Senior Airman Thiago Santos, 4th Fighter Readiness Squadron electronics technician, attaches a test harness onto an F-15E Strike Eagle at Seymour Johnson Air Force Base, North Carolina, Feb. 3, 2021. Santos performed the test to ensure there were no wiring faults on the jet. (U.S. Air Force photo by Airman 1st Class Kimberly Barrera)

Airman 1st Class Quentin Thompson (left) and Senior Airman Kierra Hamil (middle), 4th Component Maintenance Squadron electrical and environmental technicians, and Senior Airman Thiago Santos (right), 4th Fighter Readiness Squadron electronics technician, start the Eclypse tester and run a program to test an F-15E Strike Eagle’s pod system and wiring at Seymour Johnson Air Force Base, North Carolina, Feb. 3, 2021.

Airman 1st Class Quentin Thompson (left) and Senior Airman Kierra Hamil (middle), 4th Component Maintenance Squadron electrical and environmental technicians, and Senior Airman Thiago Santos (right), 4th Fighter Readiness Squadron electronics technician, start the Eclypse tester and run a program to test an F-15E Strike Eagle’s pod system and wiring at Seymour Johnson Air Force Base, North Carolina, Feb. 3, 2021. The electrical and environmental shop and precision measurement equipment laboratory worked together to write the code for this test. (U.S. Air Force photo by Airman 1st Class Kimberly Barrera)

SEYMOUR JOHNSON AIR FORCE BASE, N.C. --

Airmen from the 4th Component Maintenance Squadron electrical and environmental shop and the 4th Fighter Readiness Squadron precision measurement equipment laboratory shop have come together to find a solution for a test set.

Using tools and capabilities they already have, these Airmen are taking the initiative to develop and implement a new test that will allow for proper voltage testing of an F-15E Strike Eagles.

“Having the capability to check the aircrafts pod adapter system and wiring prior to installing the reconnaissance pod will minimize potential damage and destruction of this expensive asset,” said Senior Airman Kierra Hamil, 4th CMS electrical and environmental technician.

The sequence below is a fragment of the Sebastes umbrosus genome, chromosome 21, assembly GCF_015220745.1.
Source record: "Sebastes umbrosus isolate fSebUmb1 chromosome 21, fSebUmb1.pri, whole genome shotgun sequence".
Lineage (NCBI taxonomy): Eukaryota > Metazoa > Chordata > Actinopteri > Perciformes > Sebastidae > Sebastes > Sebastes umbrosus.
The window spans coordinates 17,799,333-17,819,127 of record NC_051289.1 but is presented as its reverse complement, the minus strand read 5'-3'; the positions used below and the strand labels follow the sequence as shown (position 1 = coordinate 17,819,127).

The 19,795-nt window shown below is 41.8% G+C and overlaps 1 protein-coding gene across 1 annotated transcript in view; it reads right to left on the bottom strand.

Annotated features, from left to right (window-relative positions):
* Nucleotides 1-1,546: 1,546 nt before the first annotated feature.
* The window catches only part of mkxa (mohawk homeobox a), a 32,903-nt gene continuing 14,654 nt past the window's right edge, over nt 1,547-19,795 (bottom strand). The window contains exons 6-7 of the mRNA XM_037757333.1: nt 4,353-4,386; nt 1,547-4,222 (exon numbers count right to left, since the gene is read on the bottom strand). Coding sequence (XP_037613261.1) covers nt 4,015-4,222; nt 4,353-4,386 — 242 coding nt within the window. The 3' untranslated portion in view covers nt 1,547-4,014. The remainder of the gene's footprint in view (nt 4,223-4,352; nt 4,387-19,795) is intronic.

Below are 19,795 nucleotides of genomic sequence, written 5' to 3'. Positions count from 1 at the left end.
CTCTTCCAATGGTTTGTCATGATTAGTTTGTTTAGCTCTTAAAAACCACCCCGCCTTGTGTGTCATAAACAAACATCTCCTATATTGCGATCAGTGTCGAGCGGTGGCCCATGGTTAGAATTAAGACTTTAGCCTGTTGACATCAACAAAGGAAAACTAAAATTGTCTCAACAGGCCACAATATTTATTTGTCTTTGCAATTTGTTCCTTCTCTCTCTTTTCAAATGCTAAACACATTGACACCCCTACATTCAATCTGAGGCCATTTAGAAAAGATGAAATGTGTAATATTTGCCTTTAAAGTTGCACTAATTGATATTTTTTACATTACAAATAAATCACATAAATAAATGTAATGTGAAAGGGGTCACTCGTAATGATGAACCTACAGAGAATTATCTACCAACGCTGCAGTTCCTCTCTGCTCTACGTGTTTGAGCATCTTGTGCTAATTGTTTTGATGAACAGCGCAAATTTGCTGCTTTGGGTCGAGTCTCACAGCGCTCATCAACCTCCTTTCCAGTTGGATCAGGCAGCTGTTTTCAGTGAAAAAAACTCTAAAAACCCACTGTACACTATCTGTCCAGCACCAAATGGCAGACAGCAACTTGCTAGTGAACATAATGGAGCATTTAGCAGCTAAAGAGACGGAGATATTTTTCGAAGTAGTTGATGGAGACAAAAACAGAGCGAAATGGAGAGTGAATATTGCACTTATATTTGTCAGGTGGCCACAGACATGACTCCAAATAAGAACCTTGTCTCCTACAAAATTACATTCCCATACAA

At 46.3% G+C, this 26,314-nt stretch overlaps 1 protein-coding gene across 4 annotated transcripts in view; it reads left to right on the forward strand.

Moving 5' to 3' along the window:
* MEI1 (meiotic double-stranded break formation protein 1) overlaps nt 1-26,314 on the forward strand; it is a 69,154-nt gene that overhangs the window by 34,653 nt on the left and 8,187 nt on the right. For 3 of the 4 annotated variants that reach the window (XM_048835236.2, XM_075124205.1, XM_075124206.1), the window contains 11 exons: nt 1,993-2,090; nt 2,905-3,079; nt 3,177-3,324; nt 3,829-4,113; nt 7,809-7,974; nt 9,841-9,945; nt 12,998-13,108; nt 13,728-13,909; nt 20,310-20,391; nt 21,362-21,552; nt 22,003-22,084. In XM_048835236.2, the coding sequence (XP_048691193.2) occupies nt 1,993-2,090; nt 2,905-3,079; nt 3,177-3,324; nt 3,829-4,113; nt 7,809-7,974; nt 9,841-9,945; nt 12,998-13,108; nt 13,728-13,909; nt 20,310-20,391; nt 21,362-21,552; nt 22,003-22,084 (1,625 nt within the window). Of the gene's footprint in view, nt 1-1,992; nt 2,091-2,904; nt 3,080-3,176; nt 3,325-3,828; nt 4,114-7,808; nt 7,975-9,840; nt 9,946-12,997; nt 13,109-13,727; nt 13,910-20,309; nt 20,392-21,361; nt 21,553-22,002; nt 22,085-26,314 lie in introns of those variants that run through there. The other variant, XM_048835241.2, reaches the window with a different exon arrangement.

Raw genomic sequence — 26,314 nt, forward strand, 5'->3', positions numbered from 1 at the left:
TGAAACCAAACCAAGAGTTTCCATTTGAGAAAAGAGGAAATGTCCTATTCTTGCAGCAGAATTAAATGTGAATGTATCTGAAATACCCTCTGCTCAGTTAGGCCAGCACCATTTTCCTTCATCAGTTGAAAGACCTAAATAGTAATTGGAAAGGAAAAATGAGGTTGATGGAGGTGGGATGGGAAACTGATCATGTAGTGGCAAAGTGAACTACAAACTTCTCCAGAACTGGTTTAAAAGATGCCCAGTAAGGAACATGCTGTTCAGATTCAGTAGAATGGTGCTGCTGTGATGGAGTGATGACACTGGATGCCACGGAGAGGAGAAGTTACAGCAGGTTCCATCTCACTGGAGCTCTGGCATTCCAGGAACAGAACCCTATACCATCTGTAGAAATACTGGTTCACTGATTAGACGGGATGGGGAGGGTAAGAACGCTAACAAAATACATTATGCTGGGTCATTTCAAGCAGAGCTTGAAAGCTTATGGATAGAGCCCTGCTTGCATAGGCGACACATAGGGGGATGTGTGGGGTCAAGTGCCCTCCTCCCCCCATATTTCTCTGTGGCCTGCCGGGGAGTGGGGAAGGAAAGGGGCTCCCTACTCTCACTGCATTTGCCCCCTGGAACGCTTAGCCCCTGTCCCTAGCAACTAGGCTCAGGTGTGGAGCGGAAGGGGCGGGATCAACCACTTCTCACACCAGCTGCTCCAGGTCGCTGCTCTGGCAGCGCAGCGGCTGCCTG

The pod is a self-contained surveillance pod that provides the aircraft with the ability to precisely geo-locate points of interest and conduct surveillance activities day or night and in adverse weather conditions.

The current method, is becoming obsolete and is the reason for developing the new test.

“My leadership came to me and told me there was a problem with the current test set,” said Senior Airman Alex McFarland, 4th CMS electrical and environmental technician. “We are known for making these test programs and we are one of the few bases that has kept up with the Eclypse test unit over the years.”

In order to create the new test, the Airmen collaborated and wrote software for the test set they already had and built interconnect cables. They are now in the process of testing the program.

“Once certified, this test will meet the need to verify that no power anomalies exist which could potentially damage the pod,” said Hamil. “The main benefit will be the versatility and effectiveness of the testing format across the aircraft platform.”

McFarland added, once certified and leadership approval is received, this test can be disseminated to other bases.

As the Airmen continue to work on the new test set, they remain motivated knowing that their ingenuity and hard work has a direct impact the mission.

“I am thankful that this program was stood up and that I can help with it,” said McFarland. “It is nice to have a direct impact and it’s a good feeling when you accomplish something. This is ours, not something that we took over, it’s our work and being at the ground level of this makes me feel good.”